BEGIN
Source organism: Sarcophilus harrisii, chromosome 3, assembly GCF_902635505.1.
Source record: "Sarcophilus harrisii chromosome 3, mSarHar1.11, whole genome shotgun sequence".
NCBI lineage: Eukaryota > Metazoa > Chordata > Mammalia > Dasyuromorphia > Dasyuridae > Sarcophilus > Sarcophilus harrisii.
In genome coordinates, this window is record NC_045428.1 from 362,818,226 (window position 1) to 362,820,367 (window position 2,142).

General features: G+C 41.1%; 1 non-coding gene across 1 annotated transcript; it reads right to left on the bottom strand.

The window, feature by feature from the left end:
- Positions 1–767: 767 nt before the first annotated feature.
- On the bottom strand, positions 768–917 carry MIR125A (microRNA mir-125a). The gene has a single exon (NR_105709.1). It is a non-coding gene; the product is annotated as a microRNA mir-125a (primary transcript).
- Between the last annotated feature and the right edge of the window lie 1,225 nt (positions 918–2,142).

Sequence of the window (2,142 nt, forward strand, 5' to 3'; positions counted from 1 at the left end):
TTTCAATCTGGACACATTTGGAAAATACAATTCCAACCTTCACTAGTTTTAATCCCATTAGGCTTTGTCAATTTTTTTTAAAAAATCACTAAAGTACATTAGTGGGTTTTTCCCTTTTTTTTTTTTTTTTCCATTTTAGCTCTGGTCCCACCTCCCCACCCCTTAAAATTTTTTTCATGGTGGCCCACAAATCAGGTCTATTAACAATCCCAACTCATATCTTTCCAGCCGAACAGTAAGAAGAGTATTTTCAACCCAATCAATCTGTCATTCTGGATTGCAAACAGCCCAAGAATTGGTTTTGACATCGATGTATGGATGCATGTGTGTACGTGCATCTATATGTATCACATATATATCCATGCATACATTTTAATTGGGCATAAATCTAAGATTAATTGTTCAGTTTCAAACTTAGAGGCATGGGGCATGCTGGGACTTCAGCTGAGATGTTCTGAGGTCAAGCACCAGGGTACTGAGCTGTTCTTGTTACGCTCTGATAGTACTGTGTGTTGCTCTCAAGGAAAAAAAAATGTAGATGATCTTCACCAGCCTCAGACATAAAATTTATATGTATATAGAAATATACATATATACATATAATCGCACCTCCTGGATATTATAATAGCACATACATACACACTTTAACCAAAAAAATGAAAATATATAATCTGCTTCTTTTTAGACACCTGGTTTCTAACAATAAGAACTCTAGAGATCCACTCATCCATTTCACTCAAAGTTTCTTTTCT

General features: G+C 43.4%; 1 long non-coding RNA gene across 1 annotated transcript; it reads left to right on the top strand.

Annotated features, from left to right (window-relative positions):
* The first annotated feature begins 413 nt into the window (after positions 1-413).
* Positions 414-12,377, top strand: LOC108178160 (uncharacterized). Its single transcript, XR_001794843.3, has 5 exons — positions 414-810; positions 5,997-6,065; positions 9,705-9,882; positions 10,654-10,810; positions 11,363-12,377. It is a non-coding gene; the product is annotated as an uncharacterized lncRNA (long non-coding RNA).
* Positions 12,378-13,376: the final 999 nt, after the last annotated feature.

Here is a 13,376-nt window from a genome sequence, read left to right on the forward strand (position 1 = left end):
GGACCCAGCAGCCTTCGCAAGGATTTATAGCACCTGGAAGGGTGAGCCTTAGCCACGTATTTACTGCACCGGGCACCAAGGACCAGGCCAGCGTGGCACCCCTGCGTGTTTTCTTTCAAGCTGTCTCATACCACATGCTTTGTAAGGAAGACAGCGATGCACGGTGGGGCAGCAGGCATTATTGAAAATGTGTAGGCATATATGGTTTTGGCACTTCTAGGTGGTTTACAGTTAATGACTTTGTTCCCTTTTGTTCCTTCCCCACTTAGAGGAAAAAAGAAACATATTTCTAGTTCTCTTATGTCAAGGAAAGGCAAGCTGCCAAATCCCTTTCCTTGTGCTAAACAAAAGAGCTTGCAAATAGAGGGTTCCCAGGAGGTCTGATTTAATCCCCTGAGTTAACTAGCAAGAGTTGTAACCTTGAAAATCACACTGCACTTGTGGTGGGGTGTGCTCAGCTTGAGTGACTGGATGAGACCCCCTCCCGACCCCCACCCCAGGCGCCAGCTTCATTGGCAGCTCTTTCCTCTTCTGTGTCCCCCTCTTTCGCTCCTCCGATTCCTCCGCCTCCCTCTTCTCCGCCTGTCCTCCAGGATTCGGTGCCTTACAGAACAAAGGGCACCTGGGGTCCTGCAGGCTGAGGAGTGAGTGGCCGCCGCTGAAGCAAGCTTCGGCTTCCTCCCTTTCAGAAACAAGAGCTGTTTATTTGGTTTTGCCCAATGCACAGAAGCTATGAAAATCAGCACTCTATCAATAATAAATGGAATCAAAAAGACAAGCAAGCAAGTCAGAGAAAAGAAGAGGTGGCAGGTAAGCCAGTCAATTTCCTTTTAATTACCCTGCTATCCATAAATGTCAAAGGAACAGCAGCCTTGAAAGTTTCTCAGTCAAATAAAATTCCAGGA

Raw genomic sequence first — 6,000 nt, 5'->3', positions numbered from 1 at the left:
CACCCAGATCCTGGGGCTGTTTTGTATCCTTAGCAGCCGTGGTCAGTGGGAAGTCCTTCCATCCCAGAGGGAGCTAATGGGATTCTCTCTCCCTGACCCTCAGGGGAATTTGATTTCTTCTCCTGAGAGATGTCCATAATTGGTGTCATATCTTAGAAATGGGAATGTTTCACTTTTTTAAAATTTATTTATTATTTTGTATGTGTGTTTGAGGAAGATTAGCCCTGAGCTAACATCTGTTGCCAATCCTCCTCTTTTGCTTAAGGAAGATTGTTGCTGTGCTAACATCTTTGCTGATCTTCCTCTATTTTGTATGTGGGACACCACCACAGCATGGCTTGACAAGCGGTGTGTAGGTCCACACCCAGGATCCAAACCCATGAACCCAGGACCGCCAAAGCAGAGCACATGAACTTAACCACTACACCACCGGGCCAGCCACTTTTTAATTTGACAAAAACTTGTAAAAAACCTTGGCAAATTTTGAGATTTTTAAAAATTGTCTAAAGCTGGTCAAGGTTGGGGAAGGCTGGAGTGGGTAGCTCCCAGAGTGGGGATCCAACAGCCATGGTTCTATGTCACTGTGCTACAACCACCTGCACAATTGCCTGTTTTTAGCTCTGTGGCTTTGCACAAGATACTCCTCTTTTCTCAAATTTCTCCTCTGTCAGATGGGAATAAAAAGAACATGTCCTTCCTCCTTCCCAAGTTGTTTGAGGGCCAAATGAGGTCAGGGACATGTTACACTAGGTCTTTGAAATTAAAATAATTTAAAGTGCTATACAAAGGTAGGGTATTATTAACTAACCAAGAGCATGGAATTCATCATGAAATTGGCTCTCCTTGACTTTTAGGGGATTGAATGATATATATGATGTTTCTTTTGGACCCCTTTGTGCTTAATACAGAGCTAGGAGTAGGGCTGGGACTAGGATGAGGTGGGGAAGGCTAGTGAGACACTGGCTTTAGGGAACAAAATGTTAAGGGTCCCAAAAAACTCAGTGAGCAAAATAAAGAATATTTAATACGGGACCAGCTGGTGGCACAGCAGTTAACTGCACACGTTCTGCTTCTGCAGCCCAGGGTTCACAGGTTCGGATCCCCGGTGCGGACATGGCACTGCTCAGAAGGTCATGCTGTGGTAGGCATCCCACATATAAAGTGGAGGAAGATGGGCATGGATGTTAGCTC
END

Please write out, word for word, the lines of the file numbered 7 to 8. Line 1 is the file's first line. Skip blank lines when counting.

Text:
- Positions 1–767: 767 nt before the first annotated feature.
- On the bottom strand, positions 768–917 carry MIR125A (microRNA mir-125a). The gene has a single exon (NR_105709.1). It is a non-coding gene; the product is annotated as a microRNA mir-125a (primary transcript).